As such, this is a good test of your email copy – you might be drawing attention to a new product or offering a discount or special offer – as well as your CTA.

But it also tests what’s going on beyond your email. Once people have clicked through from your email, they need to arrive at an optimised landing page which encourages them to make a purchase.

Is my test statistically significant?

To ensure your A/B test has meaning, it needs to be sent to a big enough pool of recipients to demonstrate any significant result. Mailchimp, for example, advises that A/B tests are sent to a mailing list of at least 5,000 in each combination.

Setting up A/B testing in Mailchimp

Building your A/B test in Mailchimp is very straightforward, because it follows a series of simple steps.

Create your campaign

1. First go to the Campaigns page and select Create campaign.

Create campaign screenshot

2. Within the popup, click Email.

Email screenshot

3. Click A/B Test.

A/B Test screenshot

4. Now enter your campaign name and click Begin.

Choose your recipient list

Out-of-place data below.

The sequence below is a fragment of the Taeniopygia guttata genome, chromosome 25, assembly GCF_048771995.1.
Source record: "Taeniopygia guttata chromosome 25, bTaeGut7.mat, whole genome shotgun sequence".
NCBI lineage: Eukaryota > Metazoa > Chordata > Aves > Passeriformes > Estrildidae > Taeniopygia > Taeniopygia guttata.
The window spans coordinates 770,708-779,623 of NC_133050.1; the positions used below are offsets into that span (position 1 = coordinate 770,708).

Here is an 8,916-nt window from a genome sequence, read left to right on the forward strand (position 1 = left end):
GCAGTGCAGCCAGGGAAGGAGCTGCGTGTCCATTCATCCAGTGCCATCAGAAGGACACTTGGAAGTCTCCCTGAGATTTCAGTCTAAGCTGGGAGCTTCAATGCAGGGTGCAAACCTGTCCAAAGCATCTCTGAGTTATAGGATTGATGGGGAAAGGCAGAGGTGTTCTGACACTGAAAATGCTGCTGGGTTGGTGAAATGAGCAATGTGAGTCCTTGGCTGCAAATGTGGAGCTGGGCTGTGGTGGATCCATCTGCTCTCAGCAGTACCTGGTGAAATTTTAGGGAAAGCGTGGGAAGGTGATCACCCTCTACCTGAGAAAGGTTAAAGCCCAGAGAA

You can either build a new segment or choose an already saved segment.

Selecting your variables

Mailchimp gives you a choice of four variables: Subject Line, From Name, Content and Send Time.

1. Choose your variable by clicking the plus sign on the relevant box.

2. Now click the plus or minus sign to choose how many variations of the variable you want to test. You can only select one variable but can choose up to three variations of that variable. So, for example, if you want to test your send time, then you can choose up to three different send times to test.

What would you like to test screenshot

3. Now you need to choose the percentage of your recipients you want to send your test combinations to.

Test combinations screenshot

4. Now you need to choose how to measure the winning combination, either by click rate, open rate, or revenue. Alternatively, you can choose to manually choose your winner, which will mean you’ll need to go to the Reports page at the end of your test duration and pick your own winner. You also need to input the duration of your test.

Setting up your emails

The setup process will, of course, depend on which variable you’ve chosen. I’ll take you through the process from the perspective of an email subject test as an example.

1. Type in your subject lines in the fields provided.

Email subject screenshot 2. Check the boxes next to your preferred settings or tracking options to include. Track opens and Track clicks can’t be disabled, since they’re used to determine the winner of the test.

Tracking screenshot

Creating your email content